Just like the Army and our defense programs, corporations prey on rural communities and struggling cities to set up shop and use their power and prestige to lure, exploit and take over. I lived in a small town in Southeast Kansas in which Wal-Mart built and moved three times, each time building a larger Supercenter and cutting out local business. This small Midwestern town is pretty much a manufacturing hub and distribution center with workers for Amazon.com and Boeing. Now most people just work for the Chemical Plant and Refinery that bought out half the town and built up alongside the African-American communities across the railroad tracks on the east side of town.
It’s sad how communities and ethnic groups are marginalized, divided and preyed upon by those with power. I believe that it is these attitudes and values reflected in actions by corporations and our government bodies which perpetuate classism, racism and division amongst people today. This division continues to lead to violence, war fare and crimes against women, people and the environment. These themes are relevant to many global issues we are facing today.
You can see similar linkages in Portland Central America Solidarity Committee Awaz supported campaign to get Wells Fargo to divest from funding the corporate prison system, which perpetuates racism and creates profits off of immigrants and people of color. READ MORE.
PERMITS AND APPEALS
According to the Keep Nestlé Out of the Gorge Coalition website, in 2010, Oregon Department of Fish and Wildlife (ODFW) filed an application with Oregon Water Resources Department (OWRD) to exchange its spring water with the City of Cascade Locks so that the city could sell their water to Nestlé.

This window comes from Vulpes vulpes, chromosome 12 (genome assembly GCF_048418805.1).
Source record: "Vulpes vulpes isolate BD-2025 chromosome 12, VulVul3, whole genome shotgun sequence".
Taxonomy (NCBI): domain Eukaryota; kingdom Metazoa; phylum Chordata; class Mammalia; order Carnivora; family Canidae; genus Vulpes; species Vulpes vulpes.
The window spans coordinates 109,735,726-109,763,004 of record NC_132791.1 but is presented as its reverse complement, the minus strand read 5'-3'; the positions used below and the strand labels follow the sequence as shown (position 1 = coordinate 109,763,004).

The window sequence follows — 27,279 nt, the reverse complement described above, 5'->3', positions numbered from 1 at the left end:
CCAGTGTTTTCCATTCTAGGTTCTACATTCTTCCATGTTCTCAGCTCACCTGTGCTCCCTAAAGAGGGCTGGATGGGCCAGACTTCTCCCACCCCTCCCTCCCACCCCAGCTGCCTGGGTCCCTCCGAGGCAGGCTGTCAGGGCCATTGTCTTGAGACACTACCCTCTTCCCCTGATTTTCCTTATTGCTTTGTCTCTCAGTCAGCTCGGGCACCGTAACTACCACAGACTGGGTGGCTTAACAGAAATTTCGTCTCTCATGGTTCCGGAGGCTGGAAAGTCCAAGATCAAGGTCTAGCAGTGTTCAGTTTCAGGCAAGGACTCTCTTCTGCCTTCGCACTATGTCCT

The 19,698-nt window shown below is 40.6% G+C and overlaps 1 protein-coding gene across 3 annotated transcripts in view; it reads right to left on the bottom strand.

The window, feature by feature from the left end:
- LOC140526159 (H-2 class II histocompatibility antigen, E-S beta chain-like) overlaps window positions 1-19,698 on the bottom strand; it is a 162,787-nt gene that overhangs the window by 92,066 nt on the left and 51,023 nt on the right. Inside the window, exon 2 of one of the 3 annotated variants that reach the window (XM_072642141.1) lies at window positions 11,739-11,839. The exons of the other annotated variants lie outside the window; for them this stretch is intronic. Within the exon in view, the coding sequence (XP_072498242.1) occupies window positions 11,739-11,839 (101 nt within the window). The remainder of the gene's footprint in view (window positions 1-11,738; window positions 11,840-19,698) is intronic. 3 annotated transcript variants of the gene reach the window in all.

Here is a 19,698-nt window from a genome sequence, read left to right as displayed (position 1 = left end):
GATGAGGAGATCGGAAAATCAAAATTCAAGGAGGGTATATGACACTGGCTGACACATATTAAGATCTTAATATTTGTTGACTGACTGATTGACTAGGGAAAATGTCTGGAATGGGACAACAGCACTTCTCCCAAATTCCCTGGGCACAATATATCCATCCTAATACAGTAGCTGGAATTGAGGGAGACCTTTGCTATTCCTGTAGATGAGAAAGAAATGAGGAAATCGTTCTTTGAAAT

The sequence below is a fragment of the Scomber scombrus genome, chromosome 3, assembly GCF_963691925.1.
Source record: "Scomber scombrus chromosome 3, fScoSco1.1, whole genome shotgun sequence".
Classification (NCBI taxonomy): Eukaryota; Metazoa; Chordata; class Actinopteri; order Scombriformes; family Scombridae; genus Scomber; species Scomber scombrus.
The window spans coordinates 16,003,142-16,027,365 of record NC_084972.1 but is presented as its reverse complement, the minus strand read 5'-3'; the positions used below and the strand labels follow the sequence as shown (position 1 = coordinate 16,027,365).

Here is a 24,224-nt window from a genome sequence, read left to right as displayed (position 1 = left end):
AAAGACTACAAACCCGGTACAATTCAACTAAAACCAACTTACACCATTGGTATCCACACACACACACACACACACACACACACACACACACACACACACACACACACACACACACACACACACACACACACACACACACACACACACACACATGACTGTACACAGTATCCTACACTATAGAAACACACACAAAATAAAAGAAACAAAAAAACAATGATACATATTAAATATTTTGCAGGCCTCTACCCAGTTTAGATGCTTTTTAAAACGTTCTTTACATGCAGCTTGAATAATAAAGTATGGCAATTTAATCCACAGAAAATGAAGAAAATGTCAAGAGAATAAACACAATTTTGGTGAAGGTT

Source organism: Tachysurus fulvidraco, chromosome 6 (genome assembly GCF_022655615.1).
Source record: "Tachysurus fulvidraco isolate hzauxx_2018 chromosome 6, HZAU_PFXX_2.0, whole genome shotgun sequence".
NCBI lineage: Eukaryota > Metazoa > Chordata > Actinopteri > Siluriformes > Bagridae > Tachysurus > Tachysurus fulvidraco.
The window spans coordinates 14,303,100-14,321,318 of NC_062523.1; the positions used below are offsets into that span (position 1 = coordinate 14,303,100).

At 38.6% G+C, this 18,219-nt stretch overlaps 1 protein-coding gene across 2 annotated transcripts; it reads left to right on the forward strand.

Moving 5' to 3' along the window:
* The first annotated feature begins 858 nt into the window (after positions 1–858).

On February 29th, 2012 the OWRD approved two of the three necessary OWRD permits for the Nestlé Water Bottling Plant and initiated a 30-day protest period for public appeal of the permits.
Bark and the Keep Nestlé Out of the Gorge Coalition took action and appealed the approval of permit applications. While any member of the public can protest the permit, many individuals have identified that the fees for filing such appeals are prohibitive, with each of the two permits requiring a $600 filing fee and additional hidden costs associated with seeing the protest through.
Governor Kitzhaber has the power to advise the OWRD to deny the water exchange application
that would give away Oregon’s water so that Nestlé can bottle it.
It is the State’s job to safeguard Oregon’s public resources, especially our precious water resources for the benefit of all Oregonians, not multinational corporations. Allowing the Oregon Department of Fish and Wildlife (ODFW) to move forward with this water rights exchange would permit a state-owned resource to be used for a private business model that is unsustainable,” said, Jackie Dingfelder, Oregon State Senator for District 23.
Food and Water Watch Oregon organizers have been actively involved in spearheading this campaign in Oregon. As an advocate for safe and healthy food and water policy, the national organization works to ensure the food, water and fish we consume is safe, accessible and sustainably produced. They currently are working on reforming the Farm Bill, which is in charge of agricultural subsidies to farmers.
My favorite is this pdf they developed titled:
Water Privatization is not a new issues – it’s happening and has been happening worldwide.
Blue Gold - an excellent film about the world water wars in the U.S. and around the globe.
Tuesday, June 26th at 4pm
Terry Schrunk Plaza
Southwest Madison Street and 3rd Ave
We need to tell Governor Kitzhaber: Either you stand with Oregonians or you stand with Nestlé!